I tried several different iterations of the incoming radio transmission element, using character profile-silhouettes, audio waves instead of bars, and attempts to incorporate the direction of the transmission based on the compass heading. All had some merit, but I chose the arrangement above for it’s simplicity and utility. The character photo is static, though interference would disturb the photo image when Alex Mason is out of range (in the Badlands for instance). The audio bars move relative to the incoming transmission, with the main bars pushing the smaller blocks from left to right. They smaller blocks would then slowly slide back to the left until they were once again pushed rightward. Color choices and the angles used were made to correspond with the rest of the UI.

Life Bar and and Damage Indicator Development Details

Life Bar: I really liked the fact that RFG hid the life bar when it wasn’t changing (when you’re either being hurt or ‘healing’). I stuck with this minimalist option, but chose to further shrink it down. Life drains from right to left, and pulses on and off when Alec’s health is below 20%.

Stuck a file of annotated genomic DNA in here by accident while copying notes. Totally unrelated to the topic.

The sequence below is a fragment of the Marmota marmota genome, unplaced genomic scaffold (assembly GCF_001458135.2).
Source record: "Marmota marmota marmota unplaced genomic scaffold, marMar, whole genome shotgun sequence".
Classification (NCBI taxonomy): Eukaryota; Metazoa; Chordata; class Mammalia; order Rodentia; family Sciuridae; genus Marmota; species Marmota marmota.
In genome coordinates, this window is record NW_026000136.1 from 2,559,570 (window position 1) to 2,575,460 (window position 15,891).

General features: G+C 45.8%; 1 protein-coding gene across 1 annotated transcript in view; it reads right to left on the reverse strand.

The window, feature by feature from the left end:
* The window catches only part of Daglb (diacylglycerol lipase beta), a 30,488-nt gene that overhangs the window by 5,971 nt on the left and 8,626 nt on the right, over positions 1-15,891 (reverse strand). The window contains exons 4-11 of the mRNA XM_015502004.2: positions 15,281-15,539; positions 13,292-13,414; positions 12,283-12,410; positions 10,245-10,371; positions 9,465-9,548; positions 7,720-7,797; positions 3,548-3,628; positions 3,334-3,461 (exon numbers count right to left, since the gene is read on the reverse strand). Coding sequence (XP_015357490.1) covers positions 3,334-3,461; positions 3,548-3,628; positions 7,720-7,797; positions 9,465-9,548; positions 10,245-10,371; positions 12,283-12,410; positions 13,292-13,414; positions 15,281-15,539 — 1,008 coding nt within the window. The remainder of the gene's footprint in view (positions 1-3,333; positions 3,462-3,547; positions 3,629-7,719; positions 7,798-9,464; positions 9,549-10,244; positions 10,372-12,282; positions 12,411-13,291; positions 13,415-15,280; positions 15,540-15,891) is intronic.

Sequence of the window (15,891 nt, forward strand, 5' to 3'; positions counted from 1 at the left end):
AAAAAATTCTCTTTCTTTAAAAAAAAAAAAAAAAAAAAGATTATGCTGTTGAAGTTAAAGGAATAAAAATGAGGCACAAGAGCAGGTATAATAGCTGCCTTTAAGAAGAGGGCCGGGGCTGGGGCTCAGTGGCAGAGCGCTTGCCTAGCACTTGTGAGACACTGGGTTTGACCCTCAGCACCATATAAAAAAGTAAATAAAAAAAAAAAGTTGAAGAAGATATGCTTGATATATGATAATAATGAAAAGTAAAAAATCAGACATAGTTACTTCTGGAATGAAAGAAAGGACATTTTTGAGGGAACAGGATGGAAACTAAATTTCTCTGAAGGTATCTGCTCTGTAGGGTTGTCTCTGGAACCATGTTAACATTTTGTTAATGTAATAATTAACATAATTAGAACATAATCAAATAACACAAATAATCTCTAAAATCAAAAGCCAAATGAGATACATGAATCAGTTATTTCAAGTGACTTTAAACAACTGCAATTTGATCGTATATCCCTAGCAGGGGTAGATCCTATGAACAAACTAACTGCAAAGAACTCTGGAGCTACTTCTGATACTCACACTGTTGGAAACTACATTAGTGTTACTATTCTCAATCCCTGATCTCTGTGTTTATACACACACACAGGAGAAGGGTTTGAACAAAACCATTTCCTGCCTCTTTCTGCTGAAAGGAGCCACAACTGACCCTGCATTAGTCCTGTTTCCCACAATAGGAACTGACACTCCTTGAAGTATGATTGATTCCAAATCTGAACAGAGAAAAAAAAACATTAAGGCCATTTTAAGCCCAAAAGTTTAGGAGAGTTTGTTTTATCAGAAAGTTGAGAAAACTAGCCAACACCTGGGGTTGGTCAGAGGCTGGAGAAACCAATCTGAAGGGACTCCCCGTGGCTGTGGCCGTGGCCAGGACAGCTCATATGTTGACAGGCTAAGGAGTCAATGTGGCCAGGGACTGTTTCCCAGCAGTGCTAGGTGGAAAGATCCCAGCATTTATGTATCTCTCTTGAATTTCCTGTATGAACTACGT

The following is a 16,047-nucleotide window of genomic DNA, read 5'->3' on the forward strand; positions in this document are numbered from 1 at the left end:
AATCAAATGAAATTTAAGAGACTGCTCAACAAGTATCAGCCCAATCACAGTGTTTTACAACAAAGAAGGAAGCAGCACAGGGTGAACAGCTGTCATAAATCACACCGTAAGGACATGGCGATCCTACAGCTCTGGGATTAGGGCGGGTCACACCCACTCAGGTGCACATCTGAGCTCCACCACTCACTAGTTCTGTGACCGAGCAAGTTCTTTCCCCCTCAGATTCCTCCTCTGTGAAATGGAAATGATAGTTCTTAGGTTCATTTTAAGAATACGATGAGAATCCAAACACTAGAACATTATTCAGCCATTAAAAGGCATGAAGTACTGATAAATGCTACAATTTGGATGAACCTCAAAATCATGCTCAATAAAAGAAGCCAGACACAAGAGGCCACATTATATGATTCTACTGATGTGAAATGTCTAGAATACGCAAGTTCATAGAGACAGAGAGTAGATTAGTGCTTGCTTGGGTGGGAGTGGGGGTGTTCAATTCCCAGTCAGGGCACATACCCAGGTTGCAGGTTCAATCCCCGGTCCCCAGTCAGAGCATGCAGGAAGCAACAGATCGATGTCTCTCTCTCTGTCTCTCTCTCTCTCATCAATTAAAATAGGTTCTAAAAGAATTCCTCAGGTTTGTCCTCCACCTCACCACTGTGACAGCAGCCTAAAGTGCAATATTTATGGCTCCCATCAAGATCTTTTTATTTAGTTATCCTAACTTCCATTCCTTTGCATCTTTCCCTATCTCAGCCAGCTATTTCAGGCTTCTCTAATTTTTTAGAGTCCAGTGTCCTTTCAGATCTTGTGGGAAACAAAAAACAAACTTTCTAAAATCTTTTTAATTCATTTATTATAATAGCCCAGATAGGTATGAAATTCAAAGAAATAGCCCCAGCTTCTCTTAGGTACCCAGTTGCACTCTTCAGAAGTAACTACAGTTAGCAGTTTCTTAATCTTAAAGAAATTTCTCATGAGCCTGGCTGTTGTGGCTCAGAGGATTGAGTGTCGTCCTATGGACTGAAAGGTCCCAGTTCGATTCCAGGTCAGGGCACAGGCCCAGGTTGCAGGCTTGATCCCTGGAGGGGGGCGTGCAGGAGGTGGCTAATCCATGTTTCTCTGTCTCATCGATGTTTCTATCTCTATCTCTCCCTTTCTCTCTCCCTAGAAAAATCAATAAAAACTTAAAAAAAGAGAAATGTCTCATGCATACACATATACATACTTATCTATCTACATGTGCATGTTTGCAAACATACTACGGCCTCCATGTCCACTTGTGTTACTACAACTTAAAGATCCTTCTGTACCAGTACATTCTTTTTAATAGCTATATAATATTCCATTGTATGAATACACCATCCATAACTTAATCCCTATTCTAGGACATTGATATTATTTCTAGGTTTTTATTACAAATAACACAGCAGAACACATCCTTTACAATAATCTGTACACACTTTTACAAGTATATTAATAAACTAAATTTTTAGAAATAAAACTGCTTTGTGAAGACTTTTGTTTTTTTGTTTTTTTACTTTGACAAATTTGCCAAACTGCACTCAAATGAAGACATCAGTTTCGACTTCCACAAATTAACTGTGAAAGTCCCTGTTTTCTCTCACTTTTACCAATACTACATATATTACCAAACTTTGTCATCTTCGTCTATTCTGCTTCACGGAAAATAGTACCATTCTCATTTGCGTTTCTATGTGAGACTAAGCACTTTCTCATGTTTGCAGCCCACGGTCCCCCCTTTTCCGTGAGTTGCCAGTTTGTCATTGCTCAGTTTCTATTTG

Taking Damage: Meta representations of directional damage (like blood splatters) have been heavily featured in FPS games for the last 8 years or so. More literal alternatives include rendering veins on the edges of the screen to reinforce that you’re looking through the player character’s eyes. This idea of further linking the UI to the character’s physical being is appealing to me, but I haven’t always liked how it’s executed (too literal, too cartoony, or just too red). To avoid these pitfalls, the first path I followed was a doubling of vision to indicate trauma to the eye itself, which I quickly ruled out as too obstructive to gameplay.

The second attempt (above) is less literal and more representational: I considered the eye’s place in the skull, and depicted the immediate geography of bone in which eyes are encased (taking care to leave the center of the screen free of obstruction).  When shot or hit, waves of this ghostlike image will flash across the screen, it’s coloring dynamically sampled from the present on-screen palette. The idea being that instead of simply seeing red to indicate damage, your vision itself (through the physical shape of the eye) is being altered. If the screen is bright yellow, you’ll see a flash of dark orange or red. If the screen is dark blue, you’ll see a flash of light blue or purple, ect. Directional damage works the same way: